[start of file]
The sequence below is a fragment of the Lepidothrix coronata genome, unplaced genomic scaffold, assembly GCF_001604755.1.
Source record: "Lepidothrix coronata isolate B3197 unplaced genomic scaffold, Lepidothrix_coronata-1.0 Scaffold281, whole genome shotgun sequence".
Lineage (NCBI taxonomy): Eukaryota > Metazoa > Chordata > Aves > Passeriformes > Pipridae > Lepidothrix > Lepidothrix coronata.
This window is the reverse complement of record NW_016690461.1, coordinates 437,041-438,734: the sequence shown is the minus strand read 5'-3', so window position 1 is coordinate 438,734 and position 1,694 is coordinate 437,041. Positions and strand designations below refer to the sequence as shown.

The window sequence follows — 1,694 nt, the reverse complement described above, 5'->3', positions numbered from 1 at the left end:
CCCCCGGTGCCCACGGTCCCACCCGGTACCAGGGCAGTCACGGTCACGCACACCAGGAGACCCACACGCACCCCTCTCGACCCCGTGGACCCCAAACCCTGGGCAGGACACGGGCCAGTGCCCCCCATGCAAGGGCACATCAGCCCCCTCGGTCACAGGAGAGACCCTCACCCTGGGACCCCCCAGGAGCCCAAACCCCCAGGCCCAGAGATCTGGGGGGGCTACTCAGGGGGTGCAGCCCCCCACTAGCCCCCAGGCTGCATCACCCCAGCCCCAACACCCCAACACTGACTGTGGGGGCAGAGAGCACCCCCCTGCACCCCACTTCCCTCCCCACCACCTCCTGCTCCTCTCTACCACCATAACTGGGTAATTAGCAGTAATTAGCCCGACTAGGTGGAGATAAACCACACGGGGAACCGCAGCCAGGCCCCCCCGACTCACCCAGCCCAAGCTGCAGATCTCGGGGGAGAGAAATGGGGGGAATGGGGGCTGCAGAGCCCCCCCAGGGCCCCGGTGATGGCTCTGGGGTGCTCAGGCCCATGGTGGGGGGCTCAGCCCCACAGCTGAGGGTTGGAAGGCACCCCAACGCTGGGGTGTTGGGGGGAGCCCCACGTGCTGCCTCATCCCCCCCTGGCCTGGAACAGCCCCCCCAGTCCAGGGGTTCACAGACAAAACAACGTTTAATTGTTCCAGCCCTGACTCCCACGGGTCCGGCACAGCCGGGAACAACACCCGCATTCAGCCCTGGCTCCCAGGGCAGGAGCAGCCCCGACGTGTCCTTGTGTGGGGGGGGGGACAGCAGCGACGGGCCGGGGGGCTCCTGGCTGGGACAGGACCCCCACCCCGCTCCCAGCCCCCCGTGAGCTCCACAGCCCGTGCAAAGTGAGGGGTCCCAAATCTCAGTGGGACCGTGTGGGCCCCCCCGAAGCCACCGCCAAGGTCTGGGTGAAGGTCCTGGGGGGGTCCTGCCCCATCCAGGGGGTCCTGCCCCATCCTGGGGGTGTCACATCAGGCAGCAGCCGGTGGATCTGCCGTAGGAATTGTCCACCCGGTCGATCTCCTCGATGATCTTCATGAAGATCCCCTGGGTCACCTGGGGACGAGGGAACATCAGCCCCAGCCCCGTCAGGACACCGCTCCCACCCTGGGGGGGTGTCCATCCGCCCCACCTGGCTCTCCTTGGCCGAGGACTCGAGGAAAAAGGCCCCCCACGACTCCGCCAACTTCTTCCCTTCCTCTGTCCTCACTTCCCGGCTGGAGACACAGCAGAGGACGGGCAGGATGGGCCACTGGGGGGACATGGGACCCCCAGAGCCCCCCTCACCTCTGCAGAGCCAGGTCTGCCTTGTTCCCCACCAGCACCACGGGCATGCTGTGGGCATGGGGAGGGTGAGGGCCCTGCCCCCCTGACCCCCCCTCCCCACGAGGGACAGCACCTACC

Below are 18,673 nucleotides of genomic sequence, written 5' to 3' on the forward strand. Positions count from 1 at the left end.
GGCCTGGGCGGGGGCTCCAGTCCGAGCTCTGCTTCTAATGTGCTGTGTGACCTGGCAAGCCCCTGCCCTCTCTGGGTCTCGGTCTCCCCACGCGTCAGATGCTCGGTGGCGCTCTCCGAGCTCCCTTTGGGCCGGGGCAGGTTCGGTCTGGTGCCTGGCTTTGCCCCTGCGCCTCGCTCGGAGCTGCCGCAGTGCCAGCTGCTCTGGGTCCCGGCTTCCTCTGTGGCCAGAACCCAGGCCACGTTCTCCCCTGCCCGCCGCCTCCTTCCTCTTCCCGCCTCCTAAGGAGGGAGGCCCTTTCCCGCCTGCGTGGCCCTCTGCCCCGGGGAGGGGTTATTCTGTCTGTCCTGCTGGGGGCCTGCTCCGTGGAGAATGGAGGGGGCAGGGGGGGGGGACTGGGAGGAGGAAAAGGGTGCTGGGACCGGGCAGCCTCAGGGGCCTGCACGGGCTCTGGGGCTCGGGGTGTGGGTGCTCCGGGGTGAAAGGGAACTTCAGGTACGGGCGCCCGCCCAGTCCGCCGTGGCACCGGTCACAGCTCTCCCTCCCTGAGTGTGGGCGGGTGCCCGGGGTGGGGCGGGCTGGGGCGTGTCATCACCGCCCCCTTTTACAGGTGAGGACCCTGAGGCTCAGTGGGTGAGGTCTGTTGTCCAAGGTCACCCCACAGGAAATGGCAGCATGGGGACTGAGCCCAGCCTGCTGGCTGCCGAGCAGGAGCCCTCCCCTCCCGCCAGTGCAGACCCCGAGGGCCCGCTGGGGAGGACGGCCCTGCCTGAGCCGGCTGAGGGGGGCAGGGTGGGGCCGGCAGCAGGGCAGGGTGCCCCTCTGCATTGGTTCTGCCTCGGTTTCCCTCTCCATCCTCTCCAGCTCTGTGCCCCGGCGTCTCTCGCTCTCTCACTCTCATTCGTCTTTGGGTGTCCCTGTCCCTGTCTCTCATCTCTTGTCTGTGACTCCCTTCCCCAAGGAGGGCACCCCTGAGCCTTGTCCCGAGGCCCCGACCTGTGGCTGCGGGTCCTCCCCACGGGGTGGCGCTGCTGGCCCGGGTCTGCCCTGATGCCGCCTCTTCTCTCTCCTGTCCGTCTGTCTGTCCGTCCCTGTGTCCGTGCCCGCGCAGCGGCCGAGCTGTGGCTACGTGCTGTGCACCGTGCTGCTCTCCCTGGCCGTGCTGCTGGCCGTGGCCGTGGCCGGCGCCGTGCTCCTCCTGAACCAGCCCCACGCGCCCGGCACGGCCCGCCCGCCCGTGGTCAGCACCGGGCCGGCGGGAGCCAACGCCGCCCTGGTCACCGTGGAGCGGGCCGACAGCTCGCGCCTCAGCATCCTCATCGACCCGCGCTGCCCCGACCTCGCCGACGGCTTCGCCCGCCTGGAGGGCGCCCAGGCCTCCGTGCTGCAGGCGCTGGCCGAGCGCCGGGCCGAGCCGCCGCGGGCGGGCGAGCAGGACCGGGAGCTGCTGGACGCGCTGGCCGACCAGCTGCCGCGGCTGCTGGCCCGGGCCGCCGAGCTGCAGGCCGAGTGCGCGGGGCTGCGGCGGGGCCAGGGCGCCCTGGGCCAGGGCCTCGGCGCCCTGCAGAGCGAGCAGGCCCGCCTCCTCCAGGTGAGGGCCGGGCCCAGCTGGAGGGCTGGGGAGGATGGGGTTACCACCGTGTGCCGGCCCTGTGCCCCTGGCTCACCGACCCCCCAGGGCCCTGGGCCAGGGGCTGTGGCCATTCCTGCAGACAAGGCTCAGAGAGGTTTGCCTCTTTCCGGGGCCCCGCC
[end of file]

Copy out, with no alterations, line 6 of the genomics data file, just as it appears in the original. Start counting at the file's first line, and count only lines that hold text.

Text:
CCCCCGGTGCCCACGGTCCCACCCGGTACCAGGGCAGTCACGGTCACGCACACCAGGAGACCCACACGCACCCCTCTCGACCCCGTGGACCCCAAACCCTGGGCAGGACACGGGCCAGTGCCCCCCATGCAAGGGCACATCAGCCCCCTCGGTCACAGGAGAGACCCTCACCCTGGGACCCCCCAGGAGCCCAAACCCCCAGGCCCAGAGATCTGGGGGGGCTACTCAGGGGGTGCAGCCCCCCACTAGCCCCCAGGCTGCATCACCCCAGCCCCAACACCCCAACACTGACTGTGGGGGCAGAGAGCACCCCCCTGCACCCCACTTCCCTCCCCACCACCTCCTGCTCCTCTCTACCACCATAACTGGGTAATTAGCAGTAATTAGCCCGACTAGGTGGAGATAAACCACACGGGGAACCGCAGCCAGGCCCCCCCGACTCACCCAGCCCAAGCTGCAGATCTCGGGGGAGAGAAATGGGGGGAATGGGGGCTGCAGAGCCCCCCCAGGGCCCCGGTGATGGCTCTGGGGTGCTCAGGCCCATGGTGGGGGGCTCAGCCCCACAGCTGAGGGTTGGAAGGCACCCCAACGCTGGGGTGTTGGGGGGAGCCCCACGTGCTGCCTCATCCCCCCCTGGCCTGGAACAGCCCCCCCAGTCCAGGGGTTCACAGACAAAACAACGTTTAATTGTTCCAGCCCTGACTCCCACGGGTCCGGCACAGCCGGGAACAACACCCGCATTCAGCCCTGGCTCCCAGGGCAGGAGCAGCCCCGACGTGTCCTTGTGTGGGGGGGGGGACAGCAGCGACGGGCCGGGGGGCTCCTGGCTGGGACAGGACCCCCACCCCGCTCCCAGCCCCCCGTGAGCTCCACAGCCCGTGCAAAGTGAGGGGTCCCAAATCTCAGTGGGACCGTGTGGGCCCCCCCGAAGCCACCGCCAAGGTCTGGGTGAAGGTCCTGGGGGGGTCCTGCCCCATCCAGGGGGTCCTGCCCCATCCTGGGGGTGTCACATCAGGCAGCAGCCGGTGGATCTGCCGTAGGAATTGTCCACCCGGTCGATCTCCTCGATGATCTTCATGAAGATCCCCTGGGTCACCTGGGGACGAGGGAACATCAGCCCCAGCCCCGTCAGGACACCGCTCCCACCCTGGGGGGGTGTCCATCCGCCCCACCTGGCTCTCCTTGGCCGAGGACTCGAGGAAAAAGGCCCCCCACGACTCCGCCAACTTCTTCCCTTCCTCTGTCCTCACTTCCCGGCTGGAGACACAGCAGAGGACGGGCAGGATGGGCCACTGGGGGGACATGGGACCCCCAGAGCCCCCCTCACCTCTGCAGAGCCAGGTCTGCCTTGTTCCCCACCAGCACCACGGGCATGCTGTGGGCATGGGGAGGGTGAGGGCCCTGCCCCCCTGACCCCCCCTCCCCACGAGGGACAGCACCTACC